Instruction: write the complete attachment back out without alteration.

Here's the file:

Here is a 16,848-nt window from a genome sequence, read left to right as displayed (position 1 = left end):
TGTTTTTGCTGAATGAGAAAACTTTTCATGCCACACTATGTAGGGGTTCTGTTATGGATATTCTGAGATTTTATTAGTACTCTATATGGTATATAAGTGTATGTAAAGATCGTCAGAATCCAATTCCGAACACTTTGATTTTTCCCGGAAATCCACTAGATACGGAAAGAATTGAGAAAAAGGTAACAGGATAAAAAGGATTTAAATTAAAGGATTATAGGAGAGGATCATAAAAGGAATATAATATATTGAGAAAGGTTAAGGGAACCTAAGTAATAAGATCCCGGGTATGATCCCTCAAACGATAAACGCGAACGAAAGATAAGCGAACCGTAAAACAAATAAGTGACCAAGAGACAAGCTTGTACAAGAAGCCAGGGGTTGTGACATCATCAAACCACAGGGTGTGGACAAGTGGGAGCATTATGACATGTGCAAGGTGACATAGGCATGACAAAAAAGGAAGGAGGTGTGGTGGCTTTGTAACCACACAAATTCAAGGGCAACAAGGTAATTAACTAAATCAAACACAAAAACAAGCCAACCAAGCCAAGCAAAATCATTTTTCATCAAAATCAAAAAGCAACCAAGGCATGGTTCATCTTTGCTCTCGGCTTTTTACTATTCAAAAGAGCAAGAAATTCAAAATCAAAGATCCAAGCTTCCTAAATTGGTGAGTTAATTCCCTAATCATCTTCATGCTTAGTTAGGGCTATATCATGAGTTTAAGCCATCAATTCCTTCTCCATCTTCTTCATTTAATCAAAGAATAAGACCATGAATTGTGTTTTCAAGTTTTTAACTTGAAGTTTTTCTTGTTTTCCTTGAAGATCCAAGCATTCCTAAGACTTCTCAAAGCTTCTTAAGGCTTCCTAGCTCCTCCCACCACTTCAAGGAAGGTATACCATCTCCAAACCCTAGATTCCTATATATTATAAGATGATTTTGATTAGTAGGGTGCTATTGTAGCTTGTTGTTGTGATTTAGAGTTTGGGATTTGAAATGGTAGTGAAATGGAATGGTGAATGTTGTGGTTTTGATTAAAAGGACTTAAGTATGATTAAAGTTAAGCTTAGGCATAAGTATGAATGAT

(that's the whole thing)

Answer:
Here is a 16,848-nt window from a genome sequence, read left to right as displayed (position 1 = left end):
TGTTTTTGCTGAATGAGAAAACTTTTCATGCCACACTATGTAGGGGTTCTGTTATGGATATTCTGAGATTTTATTAGTACTCTATATGGTATATAAGTGTATGTAAAGATCGTCAGAATCCAATTCCGAACACTTTGATTTTTCCCGGAAATCCACTAGATACGGAAAGAATTGAGAAAAAGGTAACAGGATAAAAAGGATTTAAATTAAAGGATTATAGGAGAGGATCATAAAAGGAATATAATATATTGAGAAAGGTTAAGGGAACCTAAGTAATAAGATCCCGGGTATGATCCCTCAAACGATAAACGCGAACGAAAGATAAGCGAACCGTAAAACAAATAAGTGACCAAGAGACAAGCTTGTACAAGAAGCCAGGGGTTGTGACATCATCAAACCACAGGGTGTGGACAAGTGGGAGCATTATGACATGTGCAAGGTGACATAGGCATGACAAAAAAGGAAGGAGGTGTGGTGGCTTTGTAACCACACAAATTCAAGGGCAACAAGGTAATTAACTAAATCAAACACAAAAACAAGCCAACCAAGCCAAGCAAAATCATTTTTCATCAAAATCAAAAAGCAACCAAGGCATGGTTCATCTTTGCTCTCGGCTTTTTACTATTCAAAAGAGCAAGAAATTCAAAATCAAAGATCCAAGCTTCCTAAATTGGTGAGTTAATTCCCTAATCATCTTCATGCTTAGTTAGGGCTATATCATGAGTTTAAGCCATCAATTCCTTCTCCATCTTCTTCATTTAATCAAAGAATAAGACCATGAATTGTGTTTTCAAGTTTTTAACTTGAAGTTTTTCTTGTTTTCCTTGAAGATCCAAGCATTCCTAAGACTTCTCAAAGCTTCTTAAGGCTTCCTAGCTCCTCCCACCACTTCAAGGAAGGTATACCATCTCCAAACCCTAGATTCCTATATATTATAAGATGATTTTGATTAGTAGGGTGCTATTGTAGCTTGTTGTTGTGATTTAGAGTTTGGGATTTGAAATGGTAGTGAAATGGAATGGTGAATGTTGTGGTTTTGATTAAAAGGACTTAAGTATGATTAAAGTTAAGCTTAGGCATAAGTATGAATGAT